Transportation system

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A transportation system can be defined as the assemblage of components associated with a specific means of transport[1].

Regional Transportation system

A regional transportation system can be defined as the combination of vehicles, infrastructure, and operations that enable the movements or satisfy the travel demand of people and goods within a defined region[2].

Urban Transportation system

An urban transportation system can be defined as the set of transport infrastructures and modes that support urban movements of passengers and freight. It generally expresses the level of accessibility[3].

Policy areas in the transportation system

The transportation system can be described as a market: a system with dynamic interaction between demand and supply[4]. In this interaction, implicit and explicit choices are made on both the demand and supply sides. These choices interact.

Within the overall traffic and transport market, three market segments can be distinguished, each of which has its own supply and demand side: a trip market, a transport market, and a traffic market. The three markets and their relationships are depicted graphically below:

Figure : System diagram for the policy domain transport and traffic[5] Transport market.png

Trip Market

In the trip market, the demand side consists of activities to be performed, whose location and time are as yet unknown. The supply side consists of the spatial and temporal distribution of locations where the activities could be performed and the trips associated with them. This market is synonym with the Land Use Transport System. The output of this market consists of a set of trip patterns: an allocation of the activities to location and times.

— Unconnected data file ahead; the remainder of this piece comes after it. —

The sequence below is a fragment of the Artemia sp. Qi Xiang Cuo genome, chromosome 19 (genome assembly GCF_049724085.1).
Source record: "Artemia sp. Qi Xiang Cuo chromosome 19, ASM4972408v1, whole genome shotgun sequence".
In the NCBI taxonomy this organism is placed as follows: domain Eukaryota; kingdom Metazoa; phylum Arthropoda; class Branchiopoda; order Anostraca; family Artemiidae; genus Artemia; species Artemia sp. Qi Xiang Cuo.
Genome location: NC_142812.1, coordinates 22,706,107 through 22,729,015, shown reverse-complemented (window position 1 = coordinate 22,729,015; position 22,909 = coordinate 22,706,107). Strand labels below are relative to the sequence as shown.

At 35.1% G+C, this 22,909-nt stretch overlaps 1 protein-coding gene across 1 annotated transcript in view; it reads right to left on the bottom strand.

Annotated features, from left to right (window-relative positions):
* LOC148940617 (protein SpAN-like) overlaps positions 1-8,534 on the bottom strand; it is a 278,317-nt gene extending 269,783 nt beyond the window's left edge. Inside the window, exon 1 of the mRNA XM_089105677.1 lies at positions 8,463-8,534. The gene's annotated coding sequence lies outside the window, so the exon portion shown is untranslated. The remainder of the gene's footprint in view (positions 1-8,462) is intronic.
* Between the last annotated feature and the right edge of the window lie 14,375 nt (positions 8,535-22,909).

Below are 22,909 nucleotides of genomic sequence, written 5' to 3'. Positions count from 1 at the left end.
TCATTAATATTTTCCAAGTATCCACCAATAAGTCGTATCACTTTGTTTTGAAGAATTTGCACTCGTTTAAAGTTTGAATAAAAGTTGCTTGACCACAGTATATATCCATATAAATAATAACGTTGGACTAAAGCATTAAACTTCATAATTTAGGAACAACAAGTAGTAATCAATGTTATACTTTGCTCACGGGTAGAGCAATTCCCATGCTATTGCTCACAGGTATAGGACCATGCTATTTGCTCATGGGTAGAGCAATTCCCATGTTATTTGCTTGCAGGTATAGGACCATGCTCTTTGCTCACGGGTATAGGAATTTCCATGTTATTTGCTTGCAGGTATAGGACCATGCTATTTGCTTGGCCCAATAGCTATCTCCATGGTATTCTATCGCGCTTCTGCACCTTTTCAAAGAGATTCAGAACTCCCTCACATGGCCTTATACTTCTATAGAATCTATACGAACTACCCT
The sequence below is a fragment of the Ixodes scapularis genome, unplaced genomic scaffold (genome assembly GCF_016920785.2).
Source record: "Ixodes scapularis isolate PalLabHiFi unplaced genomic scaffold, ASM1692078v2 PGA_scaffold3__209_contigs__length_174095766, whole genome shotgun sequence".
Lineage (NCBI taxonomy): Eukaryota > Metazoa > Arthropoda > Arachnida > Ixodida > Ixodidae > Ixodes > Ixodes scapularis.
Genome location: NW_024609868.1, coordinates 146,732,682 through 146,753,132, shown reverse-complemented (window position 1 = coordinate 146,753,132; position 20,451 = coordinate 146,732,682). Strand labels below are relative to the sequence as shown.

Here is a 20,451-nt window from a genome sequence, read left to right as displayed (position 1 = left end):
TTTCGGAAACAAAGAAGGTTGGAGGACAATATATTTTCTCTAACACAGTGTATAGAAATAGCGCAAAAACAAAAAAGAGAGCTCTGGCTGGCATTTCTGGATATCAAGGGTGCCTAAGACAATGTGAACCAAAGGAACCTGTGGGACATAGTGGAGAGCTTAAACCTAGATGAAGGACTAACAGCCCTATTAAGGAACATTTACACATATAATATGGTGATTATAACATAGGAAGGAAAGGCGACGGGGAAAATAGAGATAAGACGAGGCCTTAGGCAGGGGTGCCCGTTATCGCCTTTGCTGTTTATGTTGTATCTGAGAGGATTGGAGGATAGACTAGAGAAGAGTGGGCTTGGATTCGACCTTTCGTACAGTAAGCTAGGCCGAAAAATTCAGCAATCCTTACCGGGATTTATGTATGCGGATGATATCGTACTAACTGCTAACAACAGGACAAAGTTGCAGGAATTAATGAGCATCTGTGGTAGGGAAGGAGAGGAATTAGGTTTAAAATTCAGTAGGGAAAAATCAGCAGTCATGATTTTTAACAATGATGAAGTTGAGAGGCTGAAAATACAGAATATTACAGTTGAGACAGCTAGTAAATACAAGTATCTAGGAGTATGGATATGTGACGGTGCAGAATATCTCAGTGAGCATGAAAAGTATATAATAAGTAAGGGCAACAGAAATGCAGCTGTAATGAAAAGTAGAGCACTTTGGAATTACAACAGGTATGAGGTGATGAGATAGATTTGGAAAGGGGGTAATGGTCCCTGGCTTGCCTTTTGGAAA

Transport Market

The trip patterns (the output of the Trip Market) become the demand side of the transport market: the demand for vehicles for Passenger Transport and Freight Transport and Logistics. The supply side of the transport market consists of the available supply of vehicles and services to accommodate these trips (specified according to place and (time) and how they are perceived. The output of this market consists of a set of realized transport patterns: an allocation of trips to the different Modes of Transport and Transport Services.

Traffic Market

The transport patterns (the output of the Transport Market) become the demand side of the traffic market: the demand for infrastructure to accommodate the vehicles and services. The supply side of the traffic market consists of the available infrastructure with all its attributes, such as Modes of Transport, Traffic Control Systems (Traffic Management Centre), Roads, Rails, Terminals, Traffic Intersections, Canals, Bridges, Bicycle / Pedestrian Facilities. The output of the traffic market consists of a set of realized travel patterns: an allocation of transport vehicles and services to the infrastructure.

Footnotes and references

  1. from: Transportation security and the role of resilience - A foundation for operational metrics.pdf / Tolley andTurton,1995,p.42
  2. from: Transportation security and the role of resilience - A foundation for operational metrics.pdf / Cascetta, 2001,p.xv; see also Tolley and Turton,1995,p.13; Black, 2003, p.3
  3. from: http://people.hofstra.edu/geotrans/eng/ch6en/conc6en/ch6c2en.html
  4. from: RAND Europe - Systeemdiagram voor het beleidsveld vervoer en verkeer.pdf
  5. from: TNO rapport; Immers, B., Transportation System Analysis